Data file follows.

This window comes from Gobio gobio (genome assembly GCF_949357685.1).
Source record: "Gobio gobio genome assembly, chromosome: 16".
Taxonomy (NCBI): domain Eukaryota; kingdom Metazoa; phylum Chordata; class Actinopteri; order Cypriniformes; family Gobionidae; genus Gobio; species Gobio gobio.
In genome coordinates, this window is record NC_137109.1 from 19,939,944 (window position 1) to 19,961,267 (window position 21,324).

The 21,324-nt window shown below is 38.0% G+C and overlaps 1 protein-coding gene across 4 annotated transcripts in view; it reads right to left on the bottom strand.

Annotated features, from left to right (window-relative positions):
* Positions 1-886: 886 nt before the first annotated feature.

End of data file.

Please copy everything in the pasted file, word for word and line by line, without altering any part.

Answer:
This window comes from Gobio gobio (genome assembly GCF_949357685.1).
Source record: "Gobio gobio genome assembly, chromosome: 16".
Taxonomy (NCBI): domain Eukaryota; kingdom Metazoa; phylum Chordata; class Actinopteri; order Cypriniformes; family Gobionidae; genus Gobio; species Gobio gobio.
In genome coordinates, this window is record NC_137109.1 from 19,939,944 (window position 1) to 19,961,267 (window position 21,324).

The 21,324-nt window shown below is 38.0% G+C and overlaps 1 protein-coding gene across 4 annotated transcripts in view; it reads right to left on the bottom strand.

Annotated features, from left to right (window-relative positions):
* Positions 1-886: 886 nt before the first annotated feature.